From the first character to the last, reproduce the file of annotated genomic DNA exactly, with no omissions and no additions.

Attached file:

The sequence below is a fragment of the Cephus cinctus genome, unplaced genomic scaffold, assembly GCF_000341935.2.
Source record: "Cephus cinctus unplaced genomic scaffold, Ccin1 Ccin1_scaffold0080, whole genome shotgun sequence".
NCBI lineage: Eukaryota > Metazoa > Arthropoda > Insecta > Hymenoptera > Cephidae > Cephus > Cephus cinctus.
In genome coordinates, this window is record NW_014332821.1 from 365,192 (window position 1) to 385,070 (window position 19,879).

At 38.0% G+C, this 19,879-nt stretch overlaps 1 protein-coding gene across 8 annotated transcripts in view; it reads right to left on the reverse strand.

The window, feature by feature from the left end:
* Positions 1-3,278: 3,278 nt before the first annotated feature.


The sequence below is a fragment of the Cephus cinctus genome, unplaced genomic scaffold, assembly GCF_000341935.2.
Source record: "Cephus cinctus unplaced genomic scaffold, Ccin1 Ccin1_scaffold0080, whole genome shotgun sequence".
NCBI lineage: Eukaryota > Metazoa > Arthropoda > Insecta > Hymenoptera > Cephidae > Cephus > Cephus cinctus.
In genome coordinates, this window is record NW_014332821.1 from 365,192 (window position 1) to 385,070 (window position 19,879).

At 38.0% G+C, this 19,879-nt stretch overlaps 1 protein-coding gene across 8 annotated transcripts in view; it reads right to left on the reverse strand.

The window, feature by feature from the left end:
* Positions 1-3,278: 3,278 nt before the first annotated feature.